These Marines Beat the Odds to Build a Solar Energy Fund

February 22, 2017, 2:49 PM UTC
Rye Barcott and Dan McCready of Double Time Capital.
Rye Barcott and Dan McCready of Double Time Capital.
Photos courtesy Double Time Capital

As marines, Rye Barcott and Dan McCready had plenty of experience performing under pressure, but neither had much knowledge about the high stakes world of investing and finance. That didn’t stop them from leaving their well-paying day jobs to start their own firm.

Launched in 2013, Double Time Capital invests in utility-scale solar farms in North Carolina. In just over three years, the firm has raised seven funds, totaling $80 million, from investors including Prudential Financial, Burt’s Bees, former Bank of America chief executive Hugh McColl, Jr., and former Duke Energy CEO Jim Rogers, who now advises the company. Altogether, Double Time has financed 36 solar energy projects, which collectively produce roughly 10% of North Carolina’s solar power and power around 30,000 homes in the state.

Strictly speaking, Double Time is not a venture capital firm. It typically invests in projects that are in the late stages of construction, but may not produce a profit for several more years. However, solar farms typically take advantage of various state and federal tax credits to help with building costs. (North Carolina, for example, offered a 35% tax rebate for renewable energy projects until 2016. It has not been offered since, but Barcott says that does not affect its projects currently under way.) As a result, says Ethan Zindler, head of policy analysis at Bloomberg New Energy Finance, such funds typically need fairly sophisticated investors, who can make use of the tax credit while they wait for the solar farms to start making money. Investors are eventually rewarded because state utilities are required by law to purchase a percentage of their power from independent energy producers, including solar farms, usually through fixed multi-year contracts.

It’s a complicated time for solar energy producers. On the one hand, Barcott and McCready’s plans run counter to many of the prevailing national trends around alternative energy. The falling price of fossil fuels such as coal and natural gas has dampened enthusiasm for projects like solar and wind in some sectors, for one. The Trump administration is also openly hostile to the idea of climate change, and seems uninterested in making clean power a cornerstone of any new national energy strategy.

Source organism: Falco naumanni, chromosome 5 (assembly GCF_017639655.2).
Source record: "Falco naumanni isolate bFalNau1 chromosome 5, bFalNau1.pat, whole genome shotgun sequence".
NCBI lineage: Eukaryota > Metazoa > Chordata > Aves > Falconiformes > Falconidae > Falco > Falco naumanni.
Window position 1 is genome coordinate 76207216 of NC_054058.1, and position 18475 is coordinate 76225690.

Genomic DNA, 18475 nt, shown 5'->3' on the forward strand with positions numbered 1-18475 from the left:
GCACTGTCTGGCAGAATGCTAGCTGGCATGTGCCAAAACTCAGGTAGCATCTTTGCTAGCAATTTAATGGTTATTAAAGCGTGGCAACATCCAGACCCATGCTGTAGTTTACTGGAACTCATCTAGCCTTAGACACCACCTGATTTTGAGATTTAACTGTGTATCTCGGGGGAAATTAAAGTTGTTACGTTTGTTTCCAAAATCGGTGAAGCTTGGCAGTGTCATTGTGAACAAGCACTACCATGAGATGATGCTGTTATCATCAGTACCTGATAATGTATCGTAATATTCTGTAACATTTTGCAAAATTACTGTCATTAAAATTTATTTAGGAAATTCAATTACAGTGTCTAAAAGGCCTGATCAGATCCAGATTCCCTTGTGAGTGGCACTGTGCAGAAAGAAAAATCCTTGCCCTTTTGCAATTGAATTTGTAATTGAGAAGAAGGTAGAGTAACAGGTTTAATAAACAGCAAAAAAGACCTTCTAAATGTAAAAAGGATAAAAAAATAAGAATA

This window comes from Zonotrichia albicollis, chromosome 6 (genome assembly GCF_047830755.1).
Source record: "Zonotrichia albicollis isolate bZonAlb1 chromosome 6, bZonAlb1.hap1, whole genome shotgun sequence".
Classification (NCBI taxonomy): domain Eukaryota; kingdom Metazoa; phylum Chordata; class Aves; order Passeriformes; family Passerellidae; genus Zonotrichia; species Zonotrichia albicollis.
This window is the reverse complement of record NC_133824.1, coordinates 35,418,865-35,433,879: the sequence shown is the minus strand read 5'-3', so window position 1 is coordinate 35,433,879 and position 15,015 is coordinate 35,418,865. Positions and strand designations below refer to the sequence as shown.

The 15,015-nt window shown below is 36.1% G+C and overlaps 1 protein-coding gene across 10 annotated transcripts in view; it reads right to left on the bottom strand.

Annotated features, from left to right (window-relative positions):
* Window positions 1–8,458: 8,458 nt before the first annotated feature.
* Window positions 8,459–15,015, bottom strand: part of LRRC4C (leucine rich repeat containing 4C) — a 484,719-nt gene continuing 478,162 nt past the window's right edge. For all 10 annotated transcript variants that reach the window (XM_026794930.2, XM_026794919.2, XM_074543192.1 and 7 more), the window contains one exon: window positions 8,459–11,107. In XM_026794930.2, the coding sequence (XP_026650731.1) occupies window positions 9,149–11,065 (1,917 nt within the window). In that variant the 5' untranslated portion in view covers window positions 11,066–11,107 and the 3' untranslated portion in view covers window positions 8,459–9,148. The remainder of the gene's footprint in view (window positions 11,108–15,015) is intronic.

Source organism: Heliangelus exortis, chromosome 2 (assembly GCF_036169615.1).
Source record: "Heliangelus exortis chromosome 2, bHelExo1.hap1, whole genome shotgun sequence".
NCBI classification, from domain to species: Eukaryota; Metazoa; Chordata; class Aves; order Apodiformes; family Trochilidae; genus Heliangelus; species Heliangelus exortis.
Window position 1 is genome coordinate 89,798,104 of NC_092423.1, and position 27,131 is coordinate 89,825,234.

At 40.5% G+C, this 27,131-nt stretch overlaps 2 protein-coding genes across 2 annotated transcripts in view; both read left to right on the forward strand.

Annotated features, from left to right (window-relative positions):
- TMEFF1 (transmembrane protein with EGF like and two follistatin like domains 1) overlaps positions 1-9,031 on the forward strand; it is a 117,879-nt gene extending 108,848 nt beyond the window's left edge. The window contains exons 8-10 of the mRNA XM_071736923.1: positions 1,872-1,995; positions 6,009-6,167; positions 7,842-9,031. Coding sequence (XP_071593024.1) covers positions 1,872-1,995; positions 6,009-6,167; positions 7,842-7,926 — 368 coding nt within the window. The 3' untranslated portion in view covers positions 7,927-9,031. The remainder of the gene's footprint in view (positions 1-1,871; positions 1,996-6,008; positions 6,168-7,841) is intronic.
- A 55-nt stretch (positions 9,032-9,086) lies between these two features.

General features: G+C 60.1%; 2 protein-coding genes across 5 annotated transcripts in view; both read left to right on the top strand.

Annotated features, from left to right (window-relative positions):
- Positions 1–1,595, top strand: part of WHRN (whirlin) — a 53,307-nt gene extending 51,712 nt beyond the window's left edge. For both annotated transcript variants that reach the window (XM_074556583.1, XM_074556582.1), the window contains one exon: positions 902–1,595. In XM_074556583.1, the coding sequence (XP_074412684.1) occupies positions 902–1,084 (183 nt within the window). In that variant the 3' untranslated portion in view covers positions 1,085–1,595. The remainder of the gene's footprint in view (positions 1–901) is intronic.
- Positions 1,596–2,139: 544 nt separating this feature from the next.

At the same time, it’s possible the Trump administration will eventually warm up to solar: there’s a growing national demand for clean energy. But perhaps more importantly given the political climate, solar projects have the potential to create jobs and stimulate spending. Today, they account for nearly 40 percent of all new power infrastructure buildouts in the U.S. in 2016 according to industry research.

Hostile president or not, Barcott and McCready are confident they found a market opportunity. While SolarCity, Vivint and their ilk install individual solar projects on commercial and residential roofs, Barcott and McCready wanted to address the financing needs of the utility-scale solar developers, which provide power directly to the electrical grid via solar farms. Even a small farm—typically around 40 acres, with more than 80,000 panels—costs upwards of $10 million. And such projects have a huge need for capital.

“Solar isn’t just cleaner, smarter energy, or good American infrastructure, it’s also a component of our national security and, ultimately, our energy independence,” McCready says.

Barcott and McCready discovered their interest in solar via paths that were sometimes circuitous and overlapping. Both served in the marines during the second Iraq War, although they actually met later at Harvard Business School in 2009.

After graduating, McCready worked at McKinsey as a management consultant, and grew increasingly intrigued with solar power, particularly after learning marines in Afghanistan had used small, portable solar panels to supplement their reliance on diesel engines. Barcott worked for Duke Energy, where he led a clean energy investment team for Rogers. At one point, Barcott called McCready in for assistance on a solar deal, and they began discussing their own venture in 2012.

Barcott and McCready hit the ground running—in fact “Double Time” refers to the military command for speeding up the rate of a march. They held more than 1,000 meetings to win potential investors in the year leading up the launch of their first fund. At times, they even enlisted some Gonzo tactics to find prospects: They once attended a multi-day conference for investors, and decided to post flyers near elevators of the venue, offering Marine Corps-style workouts starting at 7 a.m. As it turns out, an executive from Prudential showed up for one. Prudential is now an anchor investor in two of Double Time’s funds.

Both men say their ultimate goal is for the firm to have a positive impact. “We believe in building a business that can have a transformative role, and that can have a positive effect on climate change,” Barcott says.

And that sits right with investors like Rogers, who says the current political backlash against alternative energy sources will vanish as the price of solar solar energy continues to drop. By some estimates, it’s fallen by 62% in the last eight years, and it could soon be cheaper than coal. “As solar comes closer to being the most affordable option in the market, it does not matter who is president,” Rogers says. “Affordability will win the day.”